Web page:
Navitus builds new headquarters, keeps distance from big drug benefit managers
Source: David Wahlberg | WiscNews
With a new headquarters going up at a prominent intersection on Madison’s West Side, Navitus Health Solutions is gaining visibility at a time when some of its competitors are trying to avoid attention.
Pharmacy benefit managers, or PBMs, have come under increased scrutiny as the country’s prescription drug costs continue to rise. The companies, which act as brokers between drug makers, insurers, employers, patients and pharmacies, help determine which drugs people can take, where they can get them and how much they will pay.
Three PBMs — CVS Caremark, Express Scripts and OptumRx — control more than two-thirds of the market, capturing rebates and fees that are hard to quantify because their contracts are not transparent, critics say.
They “exercise undue market power” and “generate outsize profits for themselves,” the White House Council of Economic Advisers said this year in a report calling for more competition.
PBMs “encourage large list prices to fuel the pricing schemes,” Dr. Scott Gottlieb, Food and Drug Administration commissioner, said in a speech to insurance companies. Madison-based Navitus, owned by SSM Health, says it doesn’t absorb rebates or differentials on what it charges patients and what it pays pharmacies, as some PBMs do. Instead, the company assesses an administrative fee.
“We pass through the cost 100 percent; we pass through the rebate 100 percent — no games, no funny business,” said Pete Beste, chief financial officer.
Navitus is five times larger than it was just eight years ago, but it still accounts for less than 2 percent of the market, Beste said.
As lawmakers and regulators look to constrain PBMs, and some PBMs enter mergers — CVS plans to buy Aetna, an insurance company, and Cigna, another insurer, seeks to acquire Express Scripts — Navitus is poised to capitalize on its model, Beste said.
“People are fed up with the PBM industry and some of the industry trends,” he said. “We believe we are a great alternative to that.”
The company has skeptics, however. Navitus may be different from the big PBMs, but it still seeks to recoup money from pharmacies for simple clerical errors and steers specialty drug business away from them, said Matthew Mabie, president-elect of the Pharmacy Society of Wisconsin and owner of Cottage Grove-based Forward Pharmacy.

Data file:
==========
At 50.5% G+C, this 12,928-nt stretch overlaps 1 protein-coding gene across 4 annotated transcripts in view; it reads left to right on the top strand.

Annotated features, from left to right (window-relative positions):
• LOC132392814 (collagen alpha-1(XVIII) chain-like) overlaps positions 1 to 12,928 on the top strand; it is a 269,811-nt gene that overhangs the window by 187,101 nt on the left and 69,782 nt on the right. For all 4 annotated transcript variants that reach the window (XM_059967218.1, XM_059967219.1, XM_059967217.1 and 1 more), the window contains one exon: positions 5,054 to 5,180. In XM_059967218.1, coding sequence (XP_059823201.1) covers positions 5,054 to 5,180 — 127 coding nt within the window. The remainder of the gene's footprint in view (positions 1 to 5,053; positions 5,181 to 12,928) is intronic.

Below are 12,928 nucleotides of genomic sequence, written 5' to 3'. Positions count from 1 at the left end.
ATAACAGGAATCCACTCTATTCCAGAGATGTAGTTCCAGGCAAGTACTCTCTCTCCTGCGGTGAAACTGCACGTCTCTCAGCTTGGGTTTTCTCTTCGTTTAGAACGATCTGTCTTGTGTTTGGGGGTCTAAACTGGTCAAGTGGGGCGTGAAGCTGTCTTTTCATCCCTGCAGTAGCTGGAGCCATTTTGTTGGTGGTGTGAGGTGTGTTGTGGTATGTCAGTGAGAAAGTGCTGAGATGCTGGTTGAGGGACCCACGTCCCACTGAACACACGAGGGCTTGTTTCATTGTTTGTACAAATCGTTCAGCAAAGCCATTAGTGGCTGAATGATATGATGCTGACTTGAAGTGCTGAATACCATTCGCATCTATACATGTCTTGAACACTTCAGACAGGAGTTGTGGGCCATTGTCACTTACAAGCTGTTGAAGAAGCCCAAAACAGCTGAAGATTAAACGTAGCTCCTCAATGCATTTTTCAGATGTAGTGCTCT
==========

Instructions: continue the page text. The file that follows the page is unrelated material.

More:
“They’re the lesser of two evils,” said Mabie, who said Navitus controls about half of his business at pharmacies in Cottage Grove, Deerfield and McFarland. “They’re better than the other options out there, but they’re still a PBM. They get in the way of patient care.”
Mabie supported a bill in Wisconsin last year that would have required the state Office of the Commissioner of Insurance to regulate PBMs.
The bill didn’t pass. Neither did another measure that would have banned PBMs and insurers from including “gag rules” in contracts that prevent pharmacists from telling patients they could save money by paying cash instead of using insurance, as is sometimes the case.
SSM Health opposed the first bill, which Terry Seligman, chief executive officer at Navitus, called unnecessary. “Regulation drives up cost,” he said.
Navitus, which aims to double in size in five to seven years, plans to move in March into a building under construction at South Gammon and Mineral Point roads, near West Towne Mall.
The project, by Livesey Co., is called West Place. It replaces a building previously used by Madison Area Technical College and Famous Footwear that has been demolished.
West Place’s $28 million first phase features a five-story, 80,000-square-foot building for Navitus. It includes a two-story, 30,000-square-foot building for Lumicera, a specialty pharmacy business that Navitus started in 2014.